Investment in Africa’s renewable energy potential is starting to pick up. The Ashegoda wind farm in Ethiopia—the continent’s largest wind farm—is officially open for business. The 120-megawatt wind farm has already transferred about 90 million kilowatt hours of electricity to the grid. Now that it’s at full capacity, it’s expected to contribute 400 million kilowatt hours per year.
The 84-turbine farm is located 18 kilometers outside the city of Mekelle—780 kilometers north of the Ethiopian capital of Addis Ababa. Two other wind farms in Ethiopia—Adama I and Adama II—were also recently completed. Each has 51 megawatts of capacity.
“Various studies have proved that there is potential to harness abundant wind energy resources in every region of Ethiopia,” said Ethiopian Prime Minister Hailemariam Desalegn. “We cannot maintain growth without utilizing the energy sector.”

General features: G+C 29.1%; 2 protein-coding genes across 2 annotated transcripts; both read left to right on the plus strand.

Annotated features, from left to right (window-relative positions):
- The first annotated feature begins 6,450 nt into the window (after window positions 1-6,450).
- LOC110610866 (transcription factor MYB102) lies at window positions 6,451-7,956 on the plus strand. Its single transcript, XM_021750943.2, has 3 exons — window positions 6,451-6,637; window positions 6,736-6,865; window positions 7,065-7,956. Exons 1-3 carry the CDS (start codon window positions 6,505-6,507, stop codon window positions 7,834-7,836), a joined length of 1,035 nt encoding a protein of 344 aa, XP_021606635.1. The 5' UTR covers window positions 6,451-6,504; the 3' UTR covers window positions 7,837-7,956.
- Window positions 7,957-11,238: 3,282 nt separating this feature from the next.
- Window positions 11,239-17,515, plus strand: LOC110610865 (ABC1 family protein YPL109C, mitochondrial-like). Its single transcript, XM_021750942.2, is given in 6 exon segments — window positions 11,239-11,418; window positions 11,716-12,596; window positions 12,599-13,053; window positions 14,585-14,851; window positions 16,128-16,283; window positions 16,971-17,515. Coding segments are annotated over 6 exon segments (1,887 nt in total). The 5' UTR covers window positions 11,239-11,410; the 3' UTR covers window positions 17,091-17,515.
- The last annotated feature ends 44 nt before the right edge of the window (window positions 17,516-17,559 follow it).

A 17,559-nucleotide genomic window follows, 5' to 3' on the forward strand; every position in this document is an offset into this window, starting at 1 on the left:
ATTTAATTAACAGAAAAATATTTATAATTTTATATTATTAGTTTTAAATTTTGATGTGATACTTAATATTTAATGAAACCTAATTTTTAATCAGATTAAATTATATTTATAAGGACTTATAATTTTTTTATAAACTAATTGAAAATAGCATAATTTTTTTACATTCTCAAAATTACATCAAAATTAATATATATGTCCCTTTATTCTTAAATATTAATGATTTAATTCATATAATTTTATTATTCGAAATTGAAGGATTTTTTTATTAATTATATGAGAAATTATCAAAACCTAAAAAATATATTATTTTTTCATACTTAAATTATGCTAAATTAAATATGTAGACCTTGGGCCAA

The Ashegoda wind farm is a big step forward for Ethiopia, a country considered to be ripe for renewable energy investment. With this in mind, the country has instituted a development plan to boost its generating capacity from 2,000 MW to 10,000 MW over the next 5 years.
Ethiopia is leading the way in renewable energy generation in Africa.
Can we make green buildings for the future?
Living Proof: Thinking Outside the Box at the Bullitt Center
By DENIS HAYES
When the Bullitt Foundation determined to create the greenest commercial building in the world, we embarked on a quest that was ridiculously ambitious but enormously rewarding. I’d assumed that the toughest challenge would be to build a zero net energy six-story building in Seattle—the cloudiest city in the lower 48. That was indeed difficult, but probably not the hardest of the goals we set out to meet.